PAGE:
The tour group walked 1 block to the famous Tuesday Market. Every Tuesday Panamanians and expats sell products and produce at the market. And it’s the day when hundreds of people from town come to the market to catch up with friends, meet new people, and buy stuff or just people watch.
The group stocked up on locally grown organic coffee. I recommended Palmira Gold coffee grown by Sandra Cripes. This coffee is so smooth it tastes like velvet. Sandra roasts the coffee the day before the market so it is super fresh. Bouqete is known for having some of the best coffee in the world. When you drive around the mountains which surround the village of Boquete, you see coffee growing everywhere.
Next, we boarded the bus to make the trip to Volcan. We took the “short cut” which goes through Portrerillos then winding roads which crisscross the side of Volcan Baru.
An hour and a half later, we arrived at Mana Restaurant. It’s my favorite place to eat in Volcan. The food is always excellent and affordable. I invited Canadian expats Pete and Ruth to join us for lunch so they could share their experiences about living in Volcan the past 4 years. When I first came to Panama, this was the first place I stayed. Owner Jorge, an expat himself, and his wife Vicki are the perfect hosts.
Volcan is about half the size of Boquete. Many say Volcan looks like Boquete did 10 years ago. But Volcan is growing. New shopping centers are being built, a casino, new restaurants, and large 24 hour hospital is almost complete. Volcan is also much more affordable than Boquete so for many it is much more appealing. The Romero’s grocery store is larger and better stocked than the Romero’s in Boquete.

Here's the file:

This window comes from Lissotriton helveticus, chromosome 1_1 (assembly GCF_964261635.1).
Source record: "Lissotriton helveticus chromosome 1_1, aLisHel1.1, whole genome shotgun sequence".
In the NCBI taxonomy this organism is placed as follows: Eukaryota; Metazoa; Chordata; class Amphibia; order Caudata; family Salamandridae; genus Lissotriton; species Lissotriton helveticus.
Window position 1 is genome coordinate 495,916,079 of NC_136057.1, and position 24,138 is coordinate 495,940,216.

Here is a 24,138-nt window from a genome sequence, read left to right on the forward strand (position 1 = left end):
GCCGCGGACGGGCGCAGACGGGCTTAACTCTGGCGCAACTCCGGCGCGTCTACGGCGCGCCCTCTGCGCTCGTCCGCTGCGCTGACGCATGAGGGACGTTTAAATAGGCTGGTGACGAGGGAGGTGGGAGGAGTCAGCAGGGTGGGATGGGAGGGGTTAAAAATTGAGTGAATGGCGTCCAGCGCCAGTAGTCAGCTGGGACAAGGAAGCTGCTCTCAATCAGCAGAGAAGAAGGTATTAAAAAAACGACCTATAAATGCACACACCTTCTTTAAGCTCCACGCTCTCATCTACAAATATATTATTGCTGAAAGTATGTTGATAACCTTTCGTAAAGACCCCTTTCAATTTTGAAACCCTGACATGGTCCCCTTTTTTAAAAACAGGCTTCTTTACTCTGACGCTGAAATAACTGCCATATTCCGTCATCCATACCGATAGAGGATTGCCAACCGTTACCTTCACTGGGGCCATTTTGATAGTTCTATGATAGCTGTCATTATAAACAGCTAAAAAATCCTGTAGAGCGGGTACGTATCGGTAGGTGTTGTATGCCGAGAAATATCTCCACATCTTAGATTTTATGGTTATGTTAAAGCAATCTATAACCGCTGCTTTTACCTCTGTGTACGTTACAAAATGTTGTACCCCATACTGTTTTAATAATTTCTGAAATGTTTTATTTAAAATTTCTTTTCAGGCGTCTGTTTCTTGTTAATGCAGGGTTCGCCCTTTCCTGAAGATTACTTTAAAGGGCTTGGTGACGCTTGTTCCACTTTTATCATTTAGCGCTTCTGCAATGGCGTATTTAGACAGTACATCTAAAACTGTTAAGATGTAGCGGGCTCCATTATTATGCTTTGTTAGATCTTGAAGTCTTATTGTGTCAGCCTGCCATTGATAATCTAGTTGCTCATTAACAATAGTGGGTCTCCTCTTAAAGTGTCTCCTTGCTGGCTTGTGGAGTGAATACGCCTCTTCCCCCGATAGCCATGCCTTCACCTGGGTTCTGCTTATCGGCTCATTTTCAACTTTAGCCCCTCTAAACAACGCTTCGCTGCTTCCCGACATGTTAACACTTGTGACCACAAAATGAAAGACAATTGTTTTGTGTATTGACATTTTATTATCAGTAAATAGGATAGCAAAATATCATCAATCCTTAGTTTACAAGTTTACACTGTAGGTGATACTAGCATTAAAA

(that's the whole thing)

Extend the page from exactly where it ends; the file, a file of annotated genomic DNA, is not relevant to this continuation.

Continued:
We drove north through Bambito then Cerro Punta where 80% of the food in Panama is grown. Crops of all types are grown year round along the mountain sides in Cerro Punta.
Cerro Punta’s elevation is 6,500 feet with ideal temperatures, air, and rainfall for growing food year round.
In every direction, for as far up as you can see, there is food being grown along the side of majestic mountains.
We also say a large horse farm with some very happy looking horses.
Before heading back to Boquete, we stopped by Arte Cruz’s studio. He’s a famous Panamanian artist.
He studied marble carving in Italy for 8 years, but his true passion is wood carving and making inlaid wood furniture.
See the photo below of some exotic flowers growing outside Arte’s shop
It’s the rainy season in Panama, and boy did it rain all the way back to Boquete.
At the hotel, I answered more questions about living in Panama before we headed off to Big Daddy’s restaurant for dinner. Big Daddy’s is owned by expats Larry and Elizabeth Slagle from Florida. They have lived in Panama for 4 years. Their fish tacos and margaritas are the best in Boquete!
Three people who had been on previous tours and already moved to Boquete joined us for dinner.
During the tours, we strive to give everyone on the opportunity to hear lots of REAL DEAL, no hype, no fluff, no sales pitch, and no rose-colored glasses stories from expats.
And we show the vast variety and diversity available in Panama. Among the various mountain towns, there are many differences. Among the many beach communities, there are many differences. Among the large cities there are many differences.
By being exposed to all of this during the tour, our guests will be able to make an informed decision about moving to Panama… or not.
Panama is not right for everyone. After the tour most people know if it is a go or no go.